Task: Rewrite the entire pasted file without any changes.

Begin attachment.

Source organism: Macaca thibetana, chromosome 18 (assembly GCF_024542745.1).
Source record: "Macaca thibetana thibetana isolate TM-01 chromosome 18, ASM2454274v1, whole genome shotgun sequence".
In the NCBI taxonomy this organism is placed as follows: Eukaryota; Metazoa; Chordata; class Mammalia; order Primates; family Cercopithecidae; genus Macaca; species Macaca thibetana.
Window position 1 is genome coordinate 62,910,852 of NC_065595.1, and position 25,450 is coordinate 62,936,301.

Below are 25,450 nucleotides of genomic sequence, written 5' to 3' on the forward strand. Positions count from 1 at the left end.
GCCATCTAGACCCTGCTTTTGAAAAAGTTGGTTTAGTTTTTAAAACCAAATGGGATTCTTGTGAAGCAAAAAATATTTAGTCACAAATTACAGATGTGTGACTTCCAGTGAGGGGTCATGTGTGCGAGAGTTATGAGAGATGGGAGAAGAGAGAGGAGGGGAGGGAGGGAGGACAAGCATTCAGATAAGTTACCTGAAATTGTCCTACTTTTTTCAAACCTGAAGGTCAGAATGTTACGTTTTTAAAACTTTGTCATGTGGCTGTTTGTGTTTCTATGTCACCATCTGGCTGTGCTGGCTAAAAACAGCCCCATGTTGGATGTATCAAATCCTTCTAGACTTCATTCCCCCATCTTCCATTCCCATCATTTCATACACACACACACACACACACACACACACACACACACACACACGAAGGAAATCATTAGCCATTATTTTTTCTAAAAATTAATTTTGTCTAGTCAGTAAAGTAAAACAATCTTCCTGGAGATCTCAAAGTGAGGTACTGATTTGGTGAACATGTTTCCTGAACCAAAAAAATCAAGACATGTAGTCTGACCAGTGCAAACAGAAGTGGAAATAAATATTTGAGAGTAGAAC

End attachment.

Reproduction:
Source organism: Macaca thibetana, chromosome 18 (assembly GCF_024542745.1).
Source record: "Macaca thibetana thibetana isolate TM-01 chromosome 18, ASM2454274v1, whole genome shotgun sequence".
In the NCBI taxonomy this organism is placed as follows: Eukaryota; Metazoa; Chordata; class Mammalia; order Primates; family Cercopithecidae; genus Macaca; species Macaca thibetana.
Window position 1 is genome coordinate 62,910,852 of NC_065595.1, and position 25,450 is coordinate 62,936,301.

Below are 25,450 nucleotides of genomic sequence, written 5' to 3' on the forward strand. Positions count from 1 at the left end.
GCCATCTAGACCCTGCTTTTGAAAAAGTTGGTTTAGTTTTTAAAACCAAATGGGATTCTTGTGAAGCAAAAAATATTTAGTCACAAATTACAGATGTGTGACTTCCAGTGAGGGGTCATGTGTGCGAGAGTTATGAGAGATGGGAGAAGAGAGAGGAGGGGAGGGAGGGAGGACAAGCATTCAGATAAGTTACCTGAAATTGTCCTACTTTTTTCAAACCTGAAGGTCAGAATGTTACGTTTTTAAAACTTTGTCATGTGGCTGTTTGTGTTTCTATGTCACCATCTGGCTGTGCTGGCTAAAAACAGCCCCATGTTGGATGTATCAAATCCTTCTAGACTTCATTCCCCCATCTTCCATTCCCATCATTTCATACACACACACACACACACACACACACACACACACACACACACGAAGGAAATCATTAGCCATTATTTTTTCTAAAAATTAATTTTGTCTAGTCAGTAAAGTAAAACAATCTTCCTGGAGATCTCAAAGTGAGGTACTGATTTGGTGAACATGTTTCCTGAACCAAAAAAATCAAGACATGTAGTCTGACCAGTGCAAACAGAAGTGGAAATAAATATTTGAGAGTAGAAC